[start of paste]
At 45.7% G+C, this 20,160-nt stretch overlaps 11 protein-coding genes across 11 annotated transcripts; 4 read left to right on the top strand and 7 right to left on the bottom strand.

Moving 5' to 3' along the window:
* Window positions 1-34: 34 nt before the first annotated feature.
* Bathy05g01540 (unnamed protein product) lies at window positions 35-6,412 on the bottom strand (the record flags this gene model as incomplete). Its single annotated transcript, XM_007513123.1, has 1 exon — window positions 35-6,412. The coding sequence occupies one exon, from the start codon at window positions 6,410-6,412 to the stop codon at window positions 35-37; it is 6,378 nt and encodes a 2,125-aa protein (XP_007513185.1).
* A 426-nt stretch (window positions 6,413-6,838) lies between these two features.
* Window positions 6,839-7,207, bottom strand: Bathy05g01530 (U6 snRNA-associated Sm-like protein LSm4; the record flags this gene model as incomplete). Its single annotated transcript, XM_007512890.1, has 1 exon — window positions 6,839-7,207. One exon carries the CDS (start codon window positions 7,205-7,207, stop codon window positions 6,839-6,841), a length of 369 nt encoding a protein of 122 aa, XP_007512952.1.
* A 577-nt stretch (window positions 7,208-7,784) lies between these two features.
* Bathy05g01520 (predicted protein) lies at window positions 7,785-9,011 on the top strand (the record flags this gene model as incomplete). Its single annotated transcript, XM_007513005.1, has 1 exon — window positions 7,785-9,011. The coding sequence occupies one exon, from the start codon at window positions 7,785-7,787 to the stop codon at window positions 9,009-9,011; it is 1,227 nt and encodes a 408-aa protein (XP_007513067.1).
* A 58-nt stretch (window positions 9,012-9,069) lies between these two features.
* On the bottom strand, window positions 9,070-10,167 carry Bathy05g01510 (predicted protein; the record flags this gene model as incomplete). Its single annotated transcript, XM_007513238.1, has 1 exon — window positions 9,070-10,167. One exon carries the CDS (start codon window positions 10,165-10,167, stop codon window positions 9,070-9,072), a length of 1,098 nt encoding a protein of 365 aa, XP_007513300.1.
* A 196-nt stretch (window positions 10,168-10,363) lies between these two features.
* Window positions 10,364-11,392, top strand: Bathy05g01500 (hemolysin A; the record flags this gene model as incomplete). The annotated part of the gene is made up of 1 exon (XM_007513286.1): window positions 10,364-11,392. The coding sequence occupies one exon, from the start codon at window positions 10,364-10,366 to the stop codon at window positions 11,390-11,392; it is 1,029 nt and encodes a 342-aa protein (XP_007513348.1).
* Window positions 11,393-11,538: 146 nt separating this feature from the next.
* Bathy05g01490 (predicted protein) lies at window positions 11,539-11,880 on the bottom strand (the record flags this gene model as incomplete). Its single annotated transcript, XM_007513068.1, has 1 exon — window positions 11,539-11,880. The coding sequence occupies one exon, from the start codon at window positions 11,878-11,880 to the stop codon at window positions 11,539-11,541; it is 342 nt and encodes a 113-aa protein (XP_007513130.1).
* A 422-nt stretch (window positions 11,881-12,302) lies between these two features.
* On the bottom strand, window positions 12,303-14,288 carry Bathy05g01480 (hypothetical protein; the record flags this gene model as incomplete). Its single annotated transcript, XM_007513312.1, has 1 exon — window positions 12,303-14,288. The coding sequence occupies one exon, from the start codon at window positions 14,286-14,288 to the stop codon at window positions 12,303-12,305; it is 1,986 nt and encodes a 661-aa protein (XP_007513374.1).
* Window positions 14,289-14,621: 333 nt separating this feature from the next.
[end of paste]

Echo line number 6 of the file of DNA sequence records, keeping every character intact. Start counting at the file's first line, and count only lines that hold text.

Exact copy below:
* Window positions 6,839-7,207, bottom strand: Bathy05g01530 (U6 snRNA-associated Sm-like protein LSm4; the record flags this gene model as incomplete). Its single annotated transcript, XM_007512890.1, has 1 exon — window positions 6,839-7,207. One exon carries the CDS (start codon window positions 7,205-7,207, stop codon window positions 6,839-6,841), a length of 369 nt encoding a protein of 122 aa, XP_007512952.1.